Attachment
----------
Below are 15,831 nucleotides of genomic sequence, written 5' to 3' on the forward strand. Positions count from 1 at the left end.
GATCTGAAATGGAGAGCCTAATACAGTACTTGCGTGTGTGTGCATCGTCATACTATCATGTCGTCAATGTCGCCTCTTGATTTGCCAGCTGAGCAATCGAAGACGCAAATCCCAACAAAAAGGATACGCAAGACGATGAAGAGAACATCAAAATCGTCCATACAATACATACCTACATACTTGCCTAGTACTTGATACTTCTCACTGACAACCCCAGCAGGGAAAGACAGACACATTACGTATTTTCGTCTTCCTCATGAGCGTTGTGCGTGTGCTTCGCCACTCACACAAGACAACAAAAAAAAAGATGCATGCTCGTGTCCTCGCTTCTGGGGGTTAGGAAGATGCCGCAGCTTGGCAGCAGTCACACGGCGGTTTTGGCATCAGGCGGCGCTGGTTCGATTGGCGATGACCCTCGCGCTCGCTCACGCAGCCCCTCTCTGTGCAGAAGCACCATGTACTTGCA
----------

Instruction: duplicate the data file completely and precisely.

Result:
Below are 15,831 nucleotides of genomic sequence, written 5' to 3' on the forward strand. Positions count from 1 at the left end.
GATCTGAAATGGAGAGCCTAATACAGTACTTGCGTGTGTGTGCATCGTCATACTATCATGTCGTCAATGTCGCCTCTTGATTTGCCAGCTGAGCAATCGAAGACGCAAATCCCAACAAAAAGGATACGCAAGACGATGAAGAGAACATCAAAATCGTCCATACAATACATACCTACATACTTGCCTAGTACTTGATACTTCTCACTGACAACCCCAGCAGGGAAAGACAGACACATTACGTATTTTCGTCTTCCTCATGAGCGTTGTGCGTGTGCTTCGCCACTCACACAAGACAACAAAAAAAAAGATGCATGCTCGTGTCCTCGCTTCTGGGGGTTAGGAAGATGCCGCAGCTTGGCAGCAGTCACACGGCGGTTTTGGCATCAGGCGGCGCTGGTTCGATTGGCGATGACCCTCGCGCTCGCTCACGCAGCCCCTCTCTGTGCAGAAGCACCATGTACTTGCA